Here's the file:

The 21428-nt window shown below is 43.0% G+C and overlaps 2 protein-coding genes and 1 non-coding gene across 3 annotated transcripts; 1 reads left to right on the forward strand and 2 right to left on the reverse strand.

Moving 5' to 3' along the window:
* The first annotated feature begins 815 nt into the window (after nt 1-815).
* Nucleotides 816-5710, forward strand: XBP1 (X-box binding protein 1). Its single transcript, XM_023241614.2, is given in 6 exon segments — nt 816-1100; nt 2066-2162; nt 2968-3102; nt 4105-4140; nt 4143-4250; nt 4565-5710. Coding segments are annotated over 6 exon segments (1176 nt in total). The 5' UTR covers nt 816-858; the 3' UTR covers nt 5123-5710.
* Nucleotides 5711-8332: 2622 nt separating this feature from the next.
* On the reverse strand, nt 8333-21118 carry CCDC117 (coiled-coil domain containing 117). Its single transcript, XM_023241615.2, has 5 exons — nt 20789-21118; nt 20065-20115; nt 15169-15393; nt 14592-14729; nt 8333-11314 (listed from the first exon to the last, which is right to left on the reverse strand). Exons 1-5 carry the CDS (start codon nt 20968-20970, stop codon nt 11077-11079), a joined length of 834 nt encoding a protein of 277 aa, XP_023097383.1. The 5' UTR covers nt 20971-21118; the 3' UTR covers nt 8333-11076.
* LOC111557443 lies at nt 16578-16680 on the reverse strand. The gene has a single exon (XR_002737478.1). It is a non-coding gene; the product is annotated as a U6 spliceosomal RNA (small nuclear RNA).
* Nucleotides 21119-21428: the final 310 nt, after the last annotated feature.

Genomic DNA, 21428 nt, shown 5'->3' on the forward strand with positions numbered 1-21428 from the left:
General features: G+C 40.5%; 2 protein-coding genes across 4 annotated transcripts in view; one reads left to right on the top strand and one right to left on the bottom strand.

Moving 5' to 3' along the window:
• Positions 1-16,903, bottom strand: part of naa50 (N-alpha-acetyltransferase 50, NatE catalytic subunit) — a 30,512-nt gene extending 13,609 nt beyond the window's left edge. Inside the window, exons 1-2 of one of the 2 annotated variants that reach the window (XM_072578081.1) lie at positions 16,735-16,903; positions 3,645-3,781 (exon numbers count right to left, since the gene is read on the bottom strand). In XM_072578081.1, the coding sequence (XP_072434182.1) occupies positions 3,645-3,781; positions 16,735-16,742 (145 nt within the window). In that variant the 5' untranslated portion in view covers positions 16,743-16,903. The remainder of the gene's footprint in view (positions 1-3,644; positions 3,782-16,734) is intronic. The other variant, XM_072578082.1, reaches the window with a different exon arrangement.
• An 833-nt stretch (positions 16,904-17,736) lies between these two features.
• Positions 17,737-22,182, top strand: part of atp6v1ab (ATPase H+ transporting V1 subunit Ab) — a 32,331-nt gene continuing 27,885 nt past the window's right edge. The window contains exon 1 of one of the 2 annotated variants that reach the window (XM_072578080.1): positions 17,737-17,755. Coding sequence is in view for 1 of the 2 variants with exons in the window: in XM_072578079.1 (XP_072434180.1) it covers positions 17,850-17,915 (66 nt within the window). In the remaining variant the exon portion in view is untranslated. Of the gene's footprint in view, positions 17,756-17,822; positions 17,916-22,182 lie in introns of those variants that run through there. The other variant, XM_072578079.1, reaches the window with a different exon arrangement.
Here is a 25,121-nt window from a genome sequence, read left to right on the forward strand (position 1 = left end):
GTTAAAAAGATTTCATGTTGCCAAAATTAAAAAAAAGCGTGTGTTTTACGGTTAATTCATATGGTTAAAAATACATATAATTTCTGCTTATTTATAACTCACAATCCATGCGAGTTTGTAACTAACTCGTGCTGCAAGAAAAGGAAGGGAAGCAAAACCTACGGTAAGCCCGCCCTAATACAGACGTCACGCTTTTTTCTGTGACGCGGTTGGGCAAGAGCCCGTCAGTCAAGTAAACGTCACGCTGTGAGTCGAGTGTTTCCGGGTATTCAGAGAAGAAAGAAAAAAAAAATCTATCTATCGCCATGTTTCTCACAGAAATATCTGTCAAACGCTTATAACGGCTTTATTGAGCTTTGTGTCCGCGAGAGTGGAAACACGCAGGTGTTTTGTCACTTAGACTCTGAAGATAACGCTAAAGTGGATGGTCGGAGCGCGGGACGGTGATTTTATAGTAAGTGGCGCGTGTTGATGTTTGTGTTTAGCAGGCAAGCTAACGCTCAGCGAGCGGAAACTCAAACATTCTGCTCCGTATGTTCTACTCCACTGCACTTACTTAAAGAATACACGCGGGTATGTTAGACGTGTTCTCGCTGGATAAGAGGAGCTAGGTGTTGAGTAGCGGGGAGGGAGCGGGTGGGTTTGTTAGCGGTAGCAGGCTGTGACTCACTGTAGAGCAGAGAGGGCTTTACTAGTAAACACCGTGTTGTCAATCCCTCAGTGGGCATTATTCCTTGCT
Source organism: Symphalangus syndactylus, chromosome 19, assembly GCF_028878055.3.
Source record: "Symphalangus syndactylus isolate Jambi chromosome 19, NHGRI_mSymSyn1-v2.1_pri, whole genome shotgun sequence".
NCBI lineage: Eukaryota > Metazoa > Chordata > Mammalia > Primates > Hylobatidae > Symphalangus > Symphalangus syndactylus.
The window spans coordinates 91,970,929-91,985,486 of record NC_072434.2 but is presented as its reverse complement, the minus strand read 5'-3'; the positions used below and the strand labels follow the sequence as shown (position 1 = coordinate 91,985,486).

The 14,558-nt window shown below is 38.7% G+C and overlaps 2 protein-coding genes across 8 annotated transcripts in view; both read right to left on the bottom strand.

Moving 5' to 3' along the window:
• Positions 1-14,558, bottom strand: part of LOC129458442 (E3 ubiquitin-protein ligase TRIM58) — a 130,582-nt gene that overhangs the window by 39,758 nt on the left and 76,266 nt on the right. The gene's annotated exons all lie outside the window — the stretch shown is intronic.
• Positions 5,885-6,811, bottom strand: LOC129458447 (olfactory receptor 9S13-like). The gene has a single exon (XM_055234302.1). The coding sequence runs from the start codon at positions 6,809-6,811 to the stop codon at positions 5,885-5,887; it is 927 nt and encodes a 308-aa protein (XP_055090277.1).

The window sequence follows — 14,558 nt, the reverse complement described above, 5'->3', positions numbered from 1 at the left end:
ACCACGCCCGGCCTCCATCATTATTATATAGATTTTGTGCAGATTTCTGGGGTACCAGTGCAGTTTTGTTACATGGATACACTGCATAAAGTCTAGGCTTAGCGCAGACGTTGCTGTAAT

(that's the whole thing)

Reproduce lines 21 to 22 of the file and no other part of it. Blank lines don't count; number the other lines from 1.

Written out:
The 14,558-nt window shown below is 38.7% G+C and overlaps 2 protein-coding genes across 8 annotated transcripts in view; both read right to left on the bottom strand.

Moving 5' to 3' along the window: